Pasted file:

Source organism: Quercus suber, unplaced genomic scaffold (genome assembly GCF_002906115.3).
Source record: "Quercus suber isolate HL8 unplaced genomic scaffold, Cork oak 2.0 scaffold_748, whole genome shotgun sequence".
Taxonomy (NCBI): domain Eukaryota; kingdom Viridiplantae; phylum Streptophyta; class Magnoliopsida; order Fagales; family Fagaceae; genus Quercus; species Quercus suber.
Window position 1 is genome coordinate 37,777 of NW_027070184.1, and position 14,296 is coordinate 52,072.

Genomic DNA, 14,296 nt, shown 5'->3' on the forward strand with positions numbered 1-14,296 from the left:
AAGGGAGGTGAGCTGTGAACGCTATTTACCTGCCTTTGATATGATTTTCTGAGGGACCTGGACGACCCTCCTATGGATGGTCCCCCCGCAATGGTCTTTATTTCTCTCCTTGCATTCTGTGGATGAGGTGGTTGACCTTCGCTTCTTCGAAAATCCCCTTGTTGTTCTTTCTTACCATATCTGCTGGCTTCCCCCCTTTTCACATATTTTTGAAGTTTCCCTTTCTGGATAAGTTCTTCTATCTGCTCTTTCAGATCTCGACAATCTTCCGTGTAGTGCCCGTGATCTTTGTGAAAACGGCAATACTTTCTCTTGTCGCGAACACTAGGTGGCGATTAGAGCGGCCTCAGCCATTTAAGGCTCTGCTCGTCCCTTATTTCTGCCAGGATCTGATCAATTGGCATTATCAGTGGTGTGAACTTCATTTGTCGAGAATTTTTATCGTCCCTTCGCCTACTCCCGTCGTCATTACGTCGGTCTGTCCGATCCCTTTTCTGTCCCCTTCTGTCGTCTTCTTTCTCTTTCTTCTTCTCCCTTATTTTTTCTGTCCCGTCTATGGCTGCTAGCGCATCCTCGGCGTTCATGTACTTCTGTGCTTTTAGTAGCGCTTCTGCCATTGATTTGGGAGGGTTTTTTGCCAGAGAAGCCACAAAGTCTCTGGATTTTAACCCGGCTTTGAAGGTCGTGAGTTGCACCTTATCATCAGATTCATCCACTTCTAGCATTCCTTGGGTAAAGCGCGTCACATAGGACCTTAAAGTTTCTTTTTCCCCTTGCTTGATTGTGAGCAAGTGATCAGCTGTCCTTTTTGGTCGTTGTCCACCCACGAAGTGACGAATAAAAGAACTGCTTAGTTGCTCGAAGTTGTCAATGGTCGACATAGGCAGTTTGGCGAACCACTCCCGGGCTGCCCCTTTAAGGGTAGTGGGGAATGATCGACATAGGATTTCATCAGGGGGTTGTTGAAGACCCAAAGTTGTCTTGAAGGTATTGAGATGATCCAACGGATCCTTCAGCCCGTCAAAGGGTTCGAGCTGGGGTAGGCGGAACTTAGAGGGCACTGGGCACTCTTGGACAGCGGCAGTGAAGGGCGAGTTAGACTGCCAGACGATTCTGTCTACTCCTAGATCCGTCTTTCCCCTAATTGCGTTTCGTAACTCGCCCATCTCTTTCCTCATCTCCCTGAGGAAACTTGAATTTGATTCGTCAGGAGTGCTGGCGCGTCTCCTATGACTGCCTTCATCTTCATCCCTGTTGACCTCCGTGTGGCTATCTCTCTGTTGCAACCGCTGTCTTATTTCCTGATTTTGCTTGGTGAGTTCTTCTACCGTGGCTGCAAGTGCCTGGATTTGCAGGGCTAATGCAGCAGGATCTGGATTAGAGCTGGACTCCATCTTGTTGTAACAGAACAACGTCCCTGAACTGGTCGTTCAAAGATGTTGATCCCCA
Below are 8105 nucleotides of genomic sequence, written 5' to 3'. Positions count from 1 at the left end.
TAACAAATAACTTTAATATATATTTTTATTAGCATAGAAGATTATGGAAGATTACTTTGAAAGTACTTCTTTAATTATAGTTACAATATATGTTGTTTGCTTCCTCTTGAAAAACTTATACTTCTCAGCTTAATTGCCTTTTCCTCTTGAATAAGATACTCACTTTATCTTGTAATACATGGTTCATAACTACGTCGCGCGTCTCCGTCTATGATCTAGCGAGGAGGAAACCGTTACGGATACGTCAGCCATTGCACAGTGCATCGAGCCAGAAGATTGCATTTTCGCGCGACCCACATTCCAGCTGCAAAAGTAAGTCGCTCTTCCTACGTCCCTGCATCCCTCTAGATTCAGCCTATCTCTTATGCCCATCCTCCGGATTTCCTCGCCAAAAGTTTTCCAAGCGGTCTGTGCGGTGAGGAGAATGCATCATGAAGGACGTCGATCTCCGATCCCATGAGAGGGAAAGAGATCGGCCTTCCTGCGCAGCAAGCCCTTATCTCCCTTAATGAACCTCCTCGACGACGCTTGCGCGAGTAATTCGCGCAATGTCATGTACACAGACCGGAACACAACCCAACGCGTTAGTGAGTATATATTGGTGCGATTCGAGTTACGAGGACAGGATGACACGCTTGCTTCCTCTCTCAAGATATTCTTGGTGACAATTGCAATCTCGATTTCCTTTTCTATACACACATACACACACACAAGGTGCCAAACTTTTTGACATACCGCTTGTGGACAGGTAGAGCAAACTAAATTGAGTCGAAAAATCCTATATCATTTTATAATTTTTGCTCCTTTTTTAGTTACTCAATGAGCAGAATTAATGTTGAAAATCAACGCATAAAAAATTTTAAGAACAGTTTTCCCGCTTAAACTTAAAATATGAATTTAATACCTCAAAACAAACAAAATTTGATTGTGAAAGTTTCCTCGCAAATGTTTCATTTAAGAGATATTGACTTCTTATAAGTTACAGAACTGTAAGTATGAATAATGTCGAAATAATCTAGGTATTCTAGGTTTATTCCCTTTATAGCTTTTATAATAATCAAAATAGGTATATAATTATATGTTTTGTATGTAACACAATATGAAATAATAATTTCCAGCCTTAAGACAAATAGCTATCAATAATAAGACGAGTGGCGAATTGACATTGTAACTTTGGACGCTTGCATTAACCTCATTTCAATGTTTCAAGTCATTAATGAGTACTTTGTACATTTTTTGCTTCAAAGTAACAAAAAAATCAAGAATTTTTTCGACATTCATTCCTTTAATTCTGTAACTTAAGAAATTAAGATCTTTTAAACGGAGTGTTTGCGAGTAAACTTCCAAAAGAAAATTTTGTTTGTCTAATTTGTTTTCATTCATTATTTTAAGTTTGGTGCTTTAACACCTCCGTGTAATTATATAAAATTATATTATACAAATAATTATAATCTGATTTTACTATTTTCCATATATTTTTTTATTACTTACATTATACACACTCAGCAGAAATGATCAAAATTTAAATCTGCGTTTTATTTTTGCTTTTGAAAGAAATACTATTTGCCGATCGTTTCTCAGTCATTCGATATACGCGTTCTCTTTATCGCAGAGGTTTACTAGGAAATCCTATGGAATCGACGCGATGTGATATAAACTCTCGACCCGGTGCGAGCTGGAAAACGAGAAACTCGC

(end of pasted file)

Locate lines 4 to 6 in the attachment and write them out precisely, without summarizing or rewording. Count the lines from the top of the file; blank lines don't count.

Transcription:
Window position 1 is genome coordinate 37,777 of NW_027070184.1, and position 14,296 is coordinate 52,072.

Genomic DNA, 14,296 nt, shown 5'->3' on the forward strand with positions numbered 1-14,296 from the left:
AAGGGAGGTGAGCTGTGAACGCTATTTACCTGCCTTTGATATGATTTTCTGAGGGACCTGGACGACCCTCCTATGGATGGTCCCCCCGCAATGGTCTTTATTTCTCTCCTTGCATTCTGTGGATGAGGTGGTTGACCTTCGCTTCTTCGAAAATCCCCTTGTTGTTCTTTCTTACCATATCTGCTGGCTTCCCCCCTTTTCACATATTTTTGAAGTTTCCCTTTCTGGATAAGTTCTTCTATCTGCTCTTTCAGATCTCGACAATCTTCCGTGTAGTGCCCGTGATCTTTGTGAAAACGGCAATACTTTCTCTTGTCGCGAACACTAGGTGGCGATTAGAGCGGCCTCAGCCATTTAAGGCTCTGCTCGTCCCTTATTTCTGCCAGGATCTGATCAATTGGCATTATCAGTGGTGTGAACTTCATTTGTCGAGAATTTTTATCGTCCCTTCGCCTACTCCCGTCGTCATTACGTCGGTCTGTCCGATCCCTTTTCTGTCCCCTTCTGTCGTCTTCTTTCTCTTTCTTCTTCTCCCTTATTTTTTCTGTCCCGTCTATGGCTGCTAGCGCATCCTCGGCGTTCATGTACTTCTGTGCTTTTAGTAGCGCTTCTGCCATTGATTTGGGAGGGTTTTTTGCCAGAGAAGCCACAAAGTCTCTGGATTTTAACCCGGCTTTGAAGGTCGTGAGTTGCACCTTATCATCAGATTCATCCACTTCTAGCATTCCTTGGGTAAAGCGCGTCACATAGGACCTTAAAGTTTCTTTTTCCCCTTGCTTGATTGTGAGCAAGTGATCAGCTGTCCTTTTTGGTCGTTGTCCACCCACGAAGTGACGAATAAAAGAACTGCTTAGTTGCTCGAAGTTGTCAATGGTCGACATAGGCAGTTTGGCGAACCACTCCCGGGCTGCCCCTTTAAGGGTAGTGGGGAATGATCGACATAGGATTTCATCAGGGGGTTGTTGAAGACCCAAAGTTGTCTTGAAGGTATTGAGATGATCCAACGGATCCTTCAGCCCGTCAAAGGGTTCGAGCTGGGGTAGGCGGAACTTAGAGGGCACTGGGCACTCTTGGACAGCGGCAGTGAAGGGCGAGTTAGACTGCCAGACGATTCTGTCTACTCCTAGATCCGTCTTTCCCCTAATTGCGTTTCGTAACTCGCCCATCTCTTTCCTCATCTCCCTGAGGAAACTTGAATTTGATTCGTCAGGAGTGCTGGCGCGTCTCCTATGACTGCCTTCATCTTCATCCCTGTTGACCTCCGTGTGGCTATCTCTCTGTTGCAACCGCTGTCTTATTTCCTGATTTTGCTTGGTGAGTTCTTCTACCGTGGCTGCAAGTGCCTGGATTTGCAGGGCTAATGCAGCAGGATCTGGATTAGAGCTGGACTCCATCTTGTTGTAACAGAACAACGTCCCTGAACTGGTCGTTCAAAGATGTTGATCCCCA